The major impact of tourism is perceived only by some people who benefit from its advantages, but others do not receive the benefits of tourism development owing to limitations in capital, business skills, and connections (Yang, 2015). The people in (tourist) villages are most vulnerable to economic turbulence and environmental damage, which can disrupt the people’s livelihood and welfare. Livelihood adaptation and the strategies of rural people have been studied (see Dewi et al., 2005; Euler et al., 2017; Harini et al., 2017; Mahdi et al., 2008; Ritohardoyo, 2004; Widianingsih et al., 2016; Wijayanti et al., 2016), but specific studies on rural communities are limited.

Nowadays, in order to develop tourism in the global era, an understanding of the resilience of the social system of ecology is essential. Tourism is a good example of the complexity of the social system of ecology (Complex Social Ecology System-SES): This is because of the dependence of tourism on natural resources, in which there is an interrelationship of elements, such as economy, politics, psychology, anthropology and ecology, cross-cultural and cross-sectional factors, and international relations (Cochrane, 2010).

When a large-scale transformation is unavoidable in tourism development, there is a need for the tenacity of a system to carry out renewal and reorganization. In other words, people are capable of overcoming problems, and of adaptation and reorganization without compromising the provision of ecosystem services. Resilience is often associated with a variety of opportunities and economic options that can be used to maintain and encourage adaptation as well as learning (Thompson, 2016). Walker et al. (2004) define resilience as “the capacity for a system experiencing change to absorb disturbance and reorganize while maintaining its original function, structure, identity, and  feedbacks”. They further define adaptability as “the capacity of actors within a system to influence and manage resilience” (Walker et al., 2004). People’s adaptation and resilience demonstrates the mobilization to utilize local resources to mitigate or adapt themselves to environmental pressure and related risks (Adger, 2000; Wilson, 2012). Nonetheless, the development of the capacity for adaptation through the participation of the local population will be curtailed when the people feel that their resources are limited for adaptation (Thompson, 2016).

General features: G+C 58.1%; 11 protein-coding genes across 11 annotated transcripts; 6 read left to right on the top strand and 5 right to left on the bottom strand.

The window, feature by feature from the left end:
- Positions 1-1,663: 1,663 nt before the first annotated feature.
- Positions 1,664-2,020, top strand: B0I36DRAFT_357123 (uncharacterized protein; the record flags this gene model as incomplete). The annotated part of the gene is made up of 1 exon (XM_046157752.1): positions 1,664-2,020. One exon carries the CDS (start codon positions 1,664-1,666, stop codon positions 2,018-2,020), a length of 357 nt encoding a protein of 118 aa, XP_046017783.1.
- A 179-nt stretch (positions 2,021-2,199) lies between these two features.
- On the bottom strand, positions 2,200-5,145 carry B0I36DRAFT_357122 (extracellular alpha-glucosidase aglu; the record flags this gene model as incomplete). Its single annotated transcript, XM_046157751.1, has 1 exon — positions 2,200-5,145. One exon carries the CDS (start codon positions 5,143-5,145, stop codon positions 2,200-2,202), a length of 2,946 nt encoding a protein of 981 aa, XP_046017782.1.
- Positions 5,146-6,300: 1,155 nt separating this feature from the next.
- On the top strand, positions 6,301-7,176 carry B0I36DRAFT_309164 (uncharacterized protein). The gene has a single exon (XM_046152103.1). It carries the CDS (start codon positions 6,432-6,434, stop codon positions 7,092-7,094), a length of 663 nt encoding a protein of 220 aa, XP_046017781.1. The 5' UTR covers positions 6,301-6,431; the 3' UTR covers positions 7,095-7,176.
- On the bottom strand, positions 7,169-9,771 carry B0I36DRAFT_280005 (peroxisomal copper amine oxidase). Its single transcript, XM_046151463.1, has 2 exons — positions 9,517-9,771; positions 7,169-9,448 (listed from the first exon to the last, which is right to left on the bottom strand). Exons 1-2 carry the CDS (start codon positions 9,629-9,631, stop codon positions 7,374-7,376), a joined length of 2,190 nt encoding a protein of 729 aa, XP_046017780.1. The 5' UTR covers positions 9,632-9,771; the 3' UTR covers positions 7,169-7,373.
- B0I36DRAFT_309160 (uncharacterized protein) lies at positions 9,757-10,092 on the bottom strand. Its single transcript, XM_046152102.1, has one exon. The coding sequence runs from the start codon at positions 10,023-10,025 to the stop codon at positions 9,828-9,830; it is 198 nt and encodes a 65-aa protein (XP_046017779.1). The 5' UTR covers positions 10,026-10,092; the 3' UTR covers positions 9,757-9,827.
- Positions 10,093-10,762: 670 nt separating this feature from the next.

In this research, we worked with the people who live in Karimunjawa village. The rural community in Karimunjawa lives in the small islands of the Karimunjawa region in the Java Sea. Besides having a high potential of marine resources, the small islands are extremely vulnerable to various disruptions of the ecological systems, as well as physical/natural, ecological, sociocultural, and political disturbances (Rijanta, 2005). One of the high potential resources in an archipelago is the tourism sector (Baiquni et al., 2014). Indeed, as one of the tourist destinations, Karimunjawa experienced fairly high tourism growth at this time; yet, there is a significant number of poor people in Karimunjawa, so the resilience and adaptation of the local people will determine the sustainable growth of tourism in Karimunjawa.

The Indonesian government is currently focussing on the development of small islands as conservation areas in connection with the tourism industry. Within a period of seven years, tourism development in Karimunjawa village has undergone a considerable boost as is evident from the increased numbers of foreign and domestic tourists (TIC, 2016), and there has been a rapid growth in facilities for the tourism business (BPS, 2016). This article aims to describe the phenomenon of adaptation and social resilience in tourism-based villages by examining the advantages of the delineation of the resilience theory for tourism in Karimunjawa as a socio-ecological system. The aims of this research are firstly to test the effectiveness of the heuristic model of the adaptive cycle in analysing the tourism-based village context, and secondly, to test the heuristic benefit in the application of policies and actions that fulfill the needs of the local community and social learning, and further, to define the people’s needs and sustainable tourism development. The remainder of this paper will present the methodology used, which is followed by the presentation and discussion of the results, and finally, the conclusions that can be drawn.

2. Research Method

2.1. Study area

The research was conducted in Karimunjawa subdistrict, which is one of the subdistricts in Jepara regency, Central Java. Geographically, Karimunjawa Island is located 45 nautical miles or about 83 kilometers north-west of Jepara, at a height of 0-605 meters above sea-level, at 540’39’’ - 555’00’’ and 10031’15’’ East Longitude, with an area of 169,800 ha consisting of a land area of 7,120 ha and a marine area of 162,680 ha (Setiawan et al., 2017).

Figure 1. Study Area and Location of Karimunjawa

In 2014, Karimunjawa subsdistrict had a population of 9,016 consisting of 4,547 men and 4,469 women. It was the most sparsely populated subdistrict in Jepara regency (0.78%), which comprised 2,621 households, so that, on average, a household had 2-4 members. Karimunjawa village was the most densely populated, with 4,557 people or 50.54% of the total population in the subdistrict, whereas Nyamuk village was the most sparsely populated, with 551 people or 6.11%. According to a report by the BPS (2016), the welfare level of Karimunjawa subdistrict was low: 32% of the households belonged to the category of pre-welfare households, and 27% to the category of welfare 1 households (see Figure 2 in Setiawan et al., 2017).